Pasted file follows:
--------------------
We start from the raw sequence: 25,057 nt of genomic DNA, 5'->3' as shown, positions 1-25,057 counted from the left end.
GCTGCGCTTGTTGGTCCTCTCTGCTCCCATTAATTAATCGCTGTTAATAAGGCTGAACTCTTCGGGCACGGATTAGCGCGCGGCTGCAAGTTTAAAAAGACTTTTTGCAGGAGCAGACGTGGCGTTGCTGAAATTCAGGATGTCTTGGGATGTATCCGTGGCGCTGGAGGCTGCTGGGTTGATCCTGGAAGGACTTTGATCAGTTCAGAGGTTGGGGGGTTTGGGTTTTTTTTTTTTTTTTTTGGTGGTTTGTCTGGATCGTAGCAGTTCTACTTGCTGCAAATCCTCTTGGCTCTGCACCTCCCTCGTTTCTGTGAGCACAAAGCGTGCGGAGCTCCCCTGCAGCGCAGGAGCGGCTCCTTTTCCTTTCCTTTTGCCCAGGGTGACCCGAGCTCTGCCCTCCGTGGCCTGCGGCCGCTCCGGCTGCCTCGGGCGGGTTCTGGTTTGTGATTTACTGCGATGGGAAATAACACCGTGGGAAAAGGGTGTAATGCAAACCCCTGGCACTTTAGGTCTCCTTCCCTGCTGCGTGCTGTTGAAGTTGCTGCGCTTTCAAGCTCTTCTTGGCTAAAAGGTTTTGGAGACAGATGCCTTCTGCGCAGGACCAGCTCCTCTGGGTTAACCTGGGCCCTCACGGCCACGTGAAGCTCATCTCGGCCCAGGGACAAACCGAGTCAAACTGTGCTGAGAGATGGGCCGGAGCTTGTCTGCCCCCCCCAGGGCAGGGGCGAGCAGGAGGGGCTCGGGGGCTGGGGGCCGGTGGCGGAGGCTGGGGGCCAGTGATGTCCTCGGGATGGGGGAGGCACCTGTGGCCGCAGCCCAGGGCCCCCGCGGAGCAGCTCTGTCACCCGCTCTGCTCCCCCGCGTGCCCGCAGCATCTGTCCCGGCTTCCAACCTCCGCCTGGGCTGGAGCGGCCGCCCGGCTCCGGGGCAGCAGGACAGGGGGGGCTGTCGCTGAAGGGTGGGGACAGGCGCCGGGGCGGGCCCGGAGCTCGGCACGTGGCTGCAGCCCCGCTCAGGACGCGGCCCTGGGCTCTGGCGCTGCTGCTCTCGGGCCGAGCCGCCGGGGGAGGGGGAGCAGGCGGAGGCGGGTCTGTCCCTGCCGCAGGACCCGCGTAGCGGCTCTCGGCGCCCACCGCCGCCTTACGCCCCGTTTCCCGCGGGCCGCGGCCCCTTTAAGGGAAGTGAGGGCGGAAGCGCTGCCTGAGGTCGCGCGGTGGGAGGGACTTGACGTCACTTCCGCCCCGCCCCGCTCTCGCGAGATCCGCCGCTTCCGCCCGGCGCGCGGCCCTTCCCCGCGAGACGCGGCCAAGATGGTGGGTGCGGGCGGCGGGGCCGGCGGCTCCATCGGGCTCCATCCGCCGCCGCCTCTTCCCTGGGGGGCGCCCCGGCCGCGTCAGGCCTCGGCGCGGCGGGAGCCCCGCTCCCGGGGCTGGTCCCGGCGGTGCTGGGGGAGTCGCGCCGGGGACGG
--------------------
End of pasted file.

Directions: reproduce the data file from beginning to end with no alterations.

We start from the raw sequence: 25,057 nt of genomic DNA, 5'->3' as shown, positions 1-25,057 counted from the left end.
GCTGCGCTTGTTGGTCCTCTCTGCTCCCATTAATTAATCGCTGTTAATAAGGCTGAACTCTTCGGGCACGGATTAGCGCGCGGCTGCAAGTTTAAAAAGACTTTTTGCAGGAGCAGACGTGGCGTTGCTGAAATTCAGGATGTCTTGGGATGTATCCGTGGCGCTGGAGGCTGCTGGGTTGATCCTGGAAGGACTTTGATCAGTTCAGAGGTTGGGGGGTTTGGGTTTTTTTTTTTTTTTTTTGGTGGTTTGTCTGGATCGTAGCAGTTCTACTTGCTGCAAATCCTCTTGGCTCTGCACCTCCCTCGTTTCTGTGAGCACAAAGCGTGCGGAGCTCCCCTGCAGCGCAGGAGCGGCTCCTTTTCCTTTCCTTTTGCCCAGGGTGACCCGAGCTCTGCCCTCCGTGGCCTGCGGCCGCTCCGGCTGCCTCGGGCGGGTTCTGGTTTGTGATTTACTGCGATGGGAAATAACACCGTGGGAAAAGGGTGTAATGCAAACCCCTGGCACTTTAGGTCTCCTTCCCTGCTGCGTGCTGTTGAAGTTGCTGCGCTTTCAAGCTCTTCTTGGCTAAAAGGTTTTGGAGACAGATGCCTTCTGCGCAGGACCAGCTCCTCTGGGTTAACCTGGGCCCTCACGGCCACGTGAAGCTCATCTCGGCCCAGGGACAAACCGAGTCAAACTGTGCTGAGAGATGGGCCGGAGCTTGTCTGCCCCCCCCAGGGCAGGGGCGAGCAGGAGGGGCTCGGGGGCTGGGGGCCGGTGGCGGAGGCTGGGGGCCAGTGATGTCCTCGGGATGGGGGAGGCACCTGTGGCCGCAGCCCAGGGCCCCCGCGGAGCAGCTCTGTCACCCGCTCTGCTCCCCCGCGTGCCCGCAGCATCTGTCCCGGCTTCCAACCTCCGCCTGGGCTGGAGCGGCCGCCCGGCTCCGGGGCAGCAGGACAGGGGGGGCTGTCGCTGAAGGGTGGGGACAGGCGCCGGGGCGGGCCCGGAGCTCGGCACGTGGCTGCAGCCCCGCTCAGGACGCGGCCCTGGGCTCTGGCGCTGCTGCTCTCGGGCCGAGCCGCCGGGGGAGGGGGAGCAGGCGGAGGCGGGTCTGTCCCTGCCGCAGGACCCGCGTAGCGGCTCTCGGCGCCCACCGCCGCCTTACGCCCCGTTTCCCGCGGGCCGCGGCCCCTTTAAGGGAAGTGAGGGCGGAAGCGCTGCCTGAGGTCGCGCGGTGGGAGGGACTTGACGTCACTTCCGCCCCGCCCCGCTCTCGCGAGATCCGCCGCTTCCGCCCGGCGCGCGGCCCTTCCCCGCGAGACGCGGCCAAGATGGTGGGTGCGGGCGGCGGGGCCGGCGGCTCCATCGGGCTCCATCCGCCGCCGCCTCTTCCCTGGGGGGCGCCCCGGCCGCGTCAGGCCTCGGCGCGGCGGGAGCCCCGCTCCCGGGGCTGGTCCCGGCGGTGCTGGGGGAGTCGCGCCGGGGACGG